This story begins in August 1991 in the US state of Virginia. American singer-songwriter Pamela Reynolds Lowery was in the city of Virginia Beach promoting her new record when she suddenly forgot how to speak.
"I inexplicably forgot how to talk. I've got a big mouth. I never forget how to talk," she told NPR.
Soon after the incident, Pam visited a doctor and explained that she was suffering from dizziness, loss of speech and difficulty moving parts of her body. The doctor referred her to a neurologist who found a large aneurysm on her brain that was at risk of rupturing.
Because of the position of the aneurysm, the doctors predicted that if Pam had surgery, she wouldn't survive.
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As a last resort, Dr Robert F. Spetzler offered to perform a rare procedure known as hypothermic cardiac arrest on Pam, which was a more successful-looking option.
The surgery involved lowering her body temperature to 10 degrees, taping her eyes shut and placing small earplugs with speakers in her ears. These speakers would emit clicks that would check her brain function before the surgery went ahead.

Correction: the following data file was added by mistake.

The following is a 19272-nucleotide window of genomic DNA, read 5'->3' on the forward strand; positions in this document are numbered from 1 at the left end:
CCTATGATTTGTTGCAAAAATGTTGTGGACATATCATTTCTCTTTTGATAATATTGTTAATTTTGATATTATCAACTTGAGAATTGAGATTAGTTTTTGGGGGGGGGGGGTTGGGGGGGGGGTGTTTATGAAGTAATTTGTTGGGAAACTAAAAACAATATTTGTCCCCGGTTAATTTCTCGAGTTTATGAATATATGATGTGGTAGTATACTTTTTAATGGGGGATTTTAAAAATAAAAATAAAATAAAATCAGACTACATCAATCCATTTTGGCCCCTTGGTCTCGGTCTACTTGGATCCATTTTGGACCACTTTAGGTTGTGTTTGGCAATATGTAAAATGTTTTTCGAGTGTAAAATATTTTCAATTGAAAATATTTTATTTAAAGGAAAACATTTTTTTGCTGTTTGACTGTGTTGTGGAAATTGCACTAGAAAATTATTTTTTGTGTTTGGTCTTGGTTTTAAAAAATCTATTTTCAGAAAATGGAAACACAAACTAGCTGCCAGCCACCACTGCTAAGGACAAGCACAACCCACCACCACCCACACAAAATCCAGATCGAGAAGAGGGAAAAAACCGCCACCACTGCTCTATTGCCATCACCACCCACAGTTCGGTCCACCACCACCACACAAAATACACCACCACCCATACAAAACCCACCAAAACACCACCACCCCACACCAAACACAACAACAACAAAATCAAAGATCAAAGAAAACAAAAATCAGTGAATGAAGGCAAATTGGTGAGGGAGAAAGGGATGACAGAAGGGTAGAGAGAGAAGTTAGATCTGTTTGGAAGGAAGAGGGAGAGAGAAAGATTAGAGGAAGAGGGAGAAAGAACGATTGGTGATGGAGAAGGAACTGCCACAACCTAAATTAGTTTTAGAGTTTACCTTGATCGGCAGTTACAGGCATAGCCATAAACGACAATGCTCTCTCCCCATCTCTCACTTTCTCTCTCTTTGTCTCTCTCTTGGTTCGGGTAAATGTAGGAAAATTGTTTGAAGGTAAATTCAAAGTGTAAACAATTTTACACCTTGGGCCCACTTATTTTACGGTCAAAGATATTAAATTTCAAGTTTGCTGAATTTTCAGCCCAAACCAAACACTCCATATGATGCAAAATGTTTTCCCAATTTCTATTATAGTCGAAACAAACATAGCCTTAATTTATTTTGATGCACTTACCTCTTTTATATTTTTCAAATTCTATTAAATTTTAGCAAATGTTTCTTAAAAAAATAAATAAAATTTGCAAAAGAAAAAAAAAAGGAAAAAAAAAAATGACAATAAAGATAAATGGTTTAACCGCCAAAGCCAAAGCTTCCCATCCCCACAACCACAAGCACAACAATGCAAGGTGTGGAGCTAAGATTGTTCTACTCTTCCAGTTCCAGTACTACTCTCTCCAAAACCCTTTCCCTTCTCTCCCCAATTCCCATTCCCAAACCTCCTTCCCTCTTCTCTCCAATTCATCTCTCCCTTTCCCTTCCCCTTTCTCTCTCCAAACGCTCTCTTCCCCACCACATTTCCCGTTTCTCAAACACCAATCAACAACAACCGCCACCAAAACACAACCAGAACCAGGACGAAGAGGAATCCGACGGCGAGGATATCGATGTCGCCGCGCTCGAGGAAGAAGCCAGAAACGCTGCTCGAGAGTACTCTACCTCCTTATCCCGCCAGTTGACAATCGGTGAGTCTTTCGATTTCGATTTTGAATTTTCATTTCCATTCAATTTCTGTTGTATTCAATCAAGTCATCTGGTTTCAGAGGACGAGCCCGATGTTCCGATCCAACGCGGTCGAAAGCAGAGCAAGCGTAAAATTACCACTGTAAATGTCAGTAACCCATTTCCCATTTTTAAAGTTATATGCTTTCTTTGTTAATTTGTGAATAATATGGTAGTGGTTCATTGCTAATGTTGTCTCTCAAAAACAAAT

While she was under, her breathing and heartbeat would stop while they drained the blood from her brain.
The procedure was a success, and they removed the aneurysm. Pam fully recovered.
But after the surgery, she was able to accurately recall the entire event.
Pam explained that once they began operating, she "popped up out the top" of her head.
"I was lying there on the gurney minding my own business, seriously unconscious when I started to hear a noise," Pam told Barbara Bradley Hagerty.
"It was a natural D, and as the sound continued — I don't know how to explain this, other than to go ahead and say it — I popped up out the top of my head."
Then, she explained that there were 20 surgeons in the operating theatre and described the shape of the saw they used to cut her head open.
"It was an odd-looking thing," she said. "It looked like the handle on my electric toothbrush."